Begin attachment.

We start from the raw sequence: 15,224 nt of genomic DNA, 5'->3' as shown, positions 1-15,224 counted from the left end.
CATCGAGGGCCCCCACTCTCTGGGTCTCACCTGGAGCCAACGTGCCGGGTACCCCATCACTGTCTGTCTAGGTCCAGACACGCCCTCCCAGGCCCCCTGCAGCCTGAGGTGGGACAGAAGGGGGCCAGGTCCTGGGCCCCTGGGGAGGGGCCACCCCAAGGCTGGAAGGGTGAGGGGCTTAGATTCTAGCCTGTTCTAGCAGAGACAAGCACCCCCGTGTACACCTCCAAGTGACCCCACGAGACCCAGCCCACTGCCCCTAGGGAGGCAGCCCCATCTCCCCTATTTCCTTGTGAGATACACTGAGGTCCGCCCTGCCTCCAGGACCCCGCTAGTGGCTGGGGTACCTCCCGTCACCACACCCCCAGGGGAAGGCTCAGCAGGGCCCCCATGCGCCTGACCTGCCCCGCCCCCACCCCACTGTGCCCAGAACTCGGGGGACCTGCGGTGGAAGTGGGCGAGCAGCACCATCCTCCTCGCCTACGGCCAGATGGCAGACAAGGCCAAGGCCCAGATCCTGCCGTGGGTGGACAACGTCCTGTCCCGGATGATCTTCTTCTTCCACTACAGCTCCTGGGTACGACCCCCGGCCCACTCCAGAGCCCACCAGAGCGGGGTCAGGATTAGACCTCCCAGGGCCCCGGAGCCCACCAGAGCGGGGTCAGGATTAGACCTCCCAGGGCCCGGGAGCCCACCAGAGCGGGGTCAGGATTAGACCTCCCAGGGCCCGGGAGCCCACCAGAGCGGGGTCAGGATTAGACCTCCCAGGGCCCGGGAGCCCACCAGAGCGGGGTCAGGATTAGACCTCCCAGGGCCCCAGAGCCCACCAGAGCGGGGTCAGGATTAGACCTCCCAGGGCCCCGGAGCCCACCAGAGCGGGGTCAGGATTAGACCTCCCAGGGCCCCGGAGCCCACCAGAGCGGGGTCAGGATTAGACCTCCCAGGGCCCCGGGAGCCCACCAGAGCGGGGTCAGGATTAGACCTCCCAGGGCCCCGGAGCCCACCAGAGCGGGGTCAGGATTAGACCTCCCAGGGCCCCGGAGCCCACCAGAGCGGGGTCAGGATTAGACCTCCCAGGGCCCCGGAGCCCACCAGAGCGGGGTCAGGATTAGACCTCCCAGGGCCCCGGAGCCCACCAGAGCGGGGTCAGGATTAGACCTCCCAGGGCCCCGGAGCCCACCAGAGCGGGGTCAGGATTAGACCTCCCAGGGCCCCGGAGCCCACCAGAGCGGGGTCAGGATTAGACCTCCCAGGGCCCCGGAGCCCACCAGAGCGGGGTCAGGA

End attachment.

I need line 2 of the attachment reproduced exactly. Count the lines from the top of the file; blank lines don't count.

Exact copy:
CATCGAGGGCCCCCACTCTCTGGGTCTCACCTGGAGCCAACGTGCCGGGTACCCCATCACTGTCTGTCTAGGTCCAGACACGCCCTCCCAGGCCCCCTGCAGCCTGAGGTGGGACAGAAGGGGGCCAGGTCCTGGGCCCCTGGGGAGGGGCCACCCCAAGGCTGGAAGGGTGAGGGGCTTAGATTCTAGCCTGTTCTAGCAGAGACAAGCACCCCCGTGTACACCTCCAAGTGACCCCACGAGACCCAGCCCACTGCCCCTAGGGAGGCAGCCCCATCTCCCCTATTTCCTTGTGAGATACACTGAGGTCCGCCCTGCCTCCAGGACCCCGCTAGTGGCTGGGGTACCTCCCGTCACCACACCCCCAGGGGAAGGCTCAGCAGGGCCCCCATGCGCCTGACCTGCCCCGCCCCCACCCCACTGTGCCCAGAACTCGGGGGACCTGCGGTGGAAGTGGGCGAGCAGCACCATCCTCCTCGCCTACGGCCAGATGGCAGACAAGGCCAAGGCCCAGATCCTGCCGTGGGTGGACAACGTCCTGTCCCGGATGATCTTCTTCTTCCACTACAGCTCCTGGGTACGACCCCCGGCCCACTCCAGAGCCCACCAGAGCGGGGTCAGGATTAGACCTCCCAGGGCCCCGGAGCCCACCAGAGCGGGGTCAGGATTAGACCTCCCAGGGCCCGGGAGCCCACCAGAGCGGGGTCAGGATTAGACCTCCCAGGGCCCGGGAGCCCACCAGAGCGGGGTCAGGATTAGACCTCCCAGGGCCCGGGAGCCCACCAGAGCGGGGTCAGGATTAGACCTCCCAGGGCCCCAGAGCCCACCAGAGCGGGGTCAGGATTAGACCTCCCAGGGCCCCGGAGCCCACCAGAGCGGGGTCAGGATTAGACCTCCCAGGGCCCCGGAGCCCACCAGAGCGGGGTCAGGATTAGACCTCCCAGGGCCCCGGGAGCCCACCAGAGCGGGGTCAGGATTAGACCTCCCAGGGCCCCGGAGCCCACCAGAGCGGGGTCAGGATTAGACCTCCCAGGGCCCCGGAGCCCACCAGAGCGGGGTCAGGATTAGACCTCCCAGGGCCCCGGAGCCCACCAGAGCGGGGTCAGGATTAGACCTCCCAGGGCCCCGGAGCCCACCAGAGCGGGGTCAGGATTAGACCTCCCAGGGCCCCGGAGCCCACCAGAGCGGGGTCAGGATTAGACCTCCCAGGGCCCCGGAGCCCACCAGAGCGGGGTCAGGATTAGACCTCCCAGGGCCCCGGAGCCCACCAGAGCGGGGTCAGGA